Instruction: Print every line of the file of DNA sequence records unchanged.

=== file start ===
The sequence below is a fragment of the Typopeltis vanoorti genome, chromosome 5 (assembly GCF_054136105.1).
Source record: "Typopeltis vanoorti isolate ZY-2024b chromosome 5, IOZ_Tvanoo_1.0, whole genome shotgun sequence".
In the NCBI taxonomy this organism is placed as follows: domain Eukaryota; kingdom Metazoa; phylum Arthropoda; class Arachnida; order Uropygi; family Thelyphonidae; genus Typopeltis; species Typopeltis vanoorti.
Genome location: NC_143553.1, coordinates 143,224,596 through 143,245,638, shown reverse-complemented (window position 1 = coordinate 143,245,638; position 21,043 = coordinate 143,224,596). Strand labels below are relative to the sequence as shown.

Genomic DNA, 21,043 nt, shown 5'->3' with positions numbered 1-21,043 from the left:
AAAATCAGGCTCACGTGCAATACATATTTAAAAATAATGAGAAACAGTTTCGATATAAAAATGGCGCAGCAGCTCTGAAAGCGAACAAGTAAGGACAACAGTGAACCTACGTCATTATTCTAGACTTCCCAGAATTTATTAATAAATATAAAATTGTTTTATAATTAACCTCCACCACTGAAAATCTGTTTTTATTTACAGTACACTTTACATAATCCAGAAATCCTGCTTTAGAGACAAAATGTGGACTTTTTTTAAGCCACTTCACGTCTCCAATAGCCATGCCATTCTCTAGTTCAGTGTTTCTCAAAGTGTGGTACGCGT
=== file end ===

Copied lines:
The sequence below is a fragment of the Typopeltis vanoorti genome, chromosome 5 (assembly GCF_054136105.1).
Source record: "Typopeltis vanoorti isolate ZY-2024b chromosome 5, IOZ_Tvanoo_1.0, whole genome shotgun sequence".
In the NCBI taxonomy this organism is placed as follows: domain Eukaryota; kingdom Metazoa; phylum Arthropoda; class Arachnida; order Uropygi; family Thelyphonidae; genus Typopeltis; species Typopeltis vanoorti.
Genome location: NC_143553.1, coordinates 143,224,596 through 143,245,638, shown reverse-complemented (window position 1 = coordinate 143,245,638; position 21,043 = coordinate 143,224,596). Strand labels below are relative to the sequence as shown.

Genomic DNA, 21,043 nt, shown 5'->3' with positions numbered 1-21,043 from the left:
AAAATCAGGCTCACGTGCAATACATATTTAAAAATAATGAGAAACAGTTTCGATATAAAAATGGCGCAGCAGCTCTGAAAGCGAACAAGTAAGGACAACAGTGAACCTACGTCATTATTCTAGACTTCCCAGAATTTATTAATAAATATAAAATTGTTTTATAATTAACCTCCACCACTGAAAATCTGTTTTTATTTACAGTACACTTTACATAATCCAGAAATCCTGCTTTAGAGACAAAATGTGGACTTTTTTTAAGCCACTTCACGTCTCCAATAGCCATGCCATTCTCTAGTTCAGTGTTTCTCAAAGTGTGGTACGCGT